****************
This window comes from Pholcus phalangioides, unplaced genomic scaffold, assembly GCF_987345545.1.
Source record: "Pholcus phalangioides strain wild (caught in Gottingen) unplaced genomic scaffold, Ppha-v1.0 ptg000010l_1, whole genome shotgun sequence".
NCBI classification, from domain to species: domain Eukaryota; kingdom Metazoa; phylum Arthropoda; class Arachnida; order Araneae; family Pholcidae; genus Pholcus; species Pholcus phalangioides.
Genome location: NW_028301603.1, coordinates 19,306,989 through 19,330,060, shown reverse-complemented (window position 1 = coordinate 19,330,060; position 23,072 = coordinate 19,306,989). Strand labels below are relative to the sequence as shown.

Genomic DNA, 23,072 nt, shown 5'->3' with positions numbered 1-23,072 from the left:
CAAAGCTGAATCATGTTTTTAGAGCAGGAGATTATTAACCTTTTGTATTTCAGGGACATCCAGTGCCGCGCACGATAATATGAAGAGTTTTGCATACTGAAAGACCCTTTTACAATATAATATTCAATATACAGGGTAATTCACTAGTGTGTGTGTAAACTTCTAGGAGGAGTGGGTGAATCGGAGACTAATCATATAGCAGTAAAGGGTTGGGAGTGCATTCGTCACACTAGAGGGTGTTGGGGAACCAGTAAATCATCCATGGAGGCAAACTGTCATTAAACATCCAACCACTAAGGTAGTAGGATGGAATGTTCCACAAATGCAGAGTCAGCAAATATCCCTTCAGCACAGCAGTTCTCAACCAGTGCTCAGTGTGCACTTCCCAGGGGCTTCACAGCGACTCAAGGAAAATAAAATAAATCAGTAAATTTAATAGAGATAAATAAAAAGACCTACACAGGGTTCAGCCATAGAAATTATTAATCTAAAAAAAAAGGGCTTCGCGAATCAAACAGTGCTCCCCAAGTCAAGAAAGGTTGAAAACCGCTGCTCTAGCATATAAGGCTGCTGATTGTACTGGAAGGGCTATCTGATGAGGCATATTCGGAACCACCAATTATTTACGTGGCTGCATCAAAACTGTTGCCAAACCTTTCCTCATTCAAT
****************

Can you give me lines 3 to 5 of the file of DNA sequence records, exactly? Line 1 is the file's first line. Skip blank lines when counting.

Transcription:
NCBI classification, from domain to species: domain Eukaryota; kingdom Metazoa; phylum Arthropoda; class Arachnida; order Araneae; family Pholcidae; genus Pholcus; species Pholcus phalangioides.
Genome location: NW_028301603.1, coordinates 19,306,989 through 19,330,060, shown reverse-complemented (window position 1 = coordinate 19,330,060; position 23,072 = coordinate 19,306,989). Strand labels below are relative to the sequence as shown.

Genomic DNA, 23,072 nt, shown 5'->3' with positions numbered 1-23,072 from the left: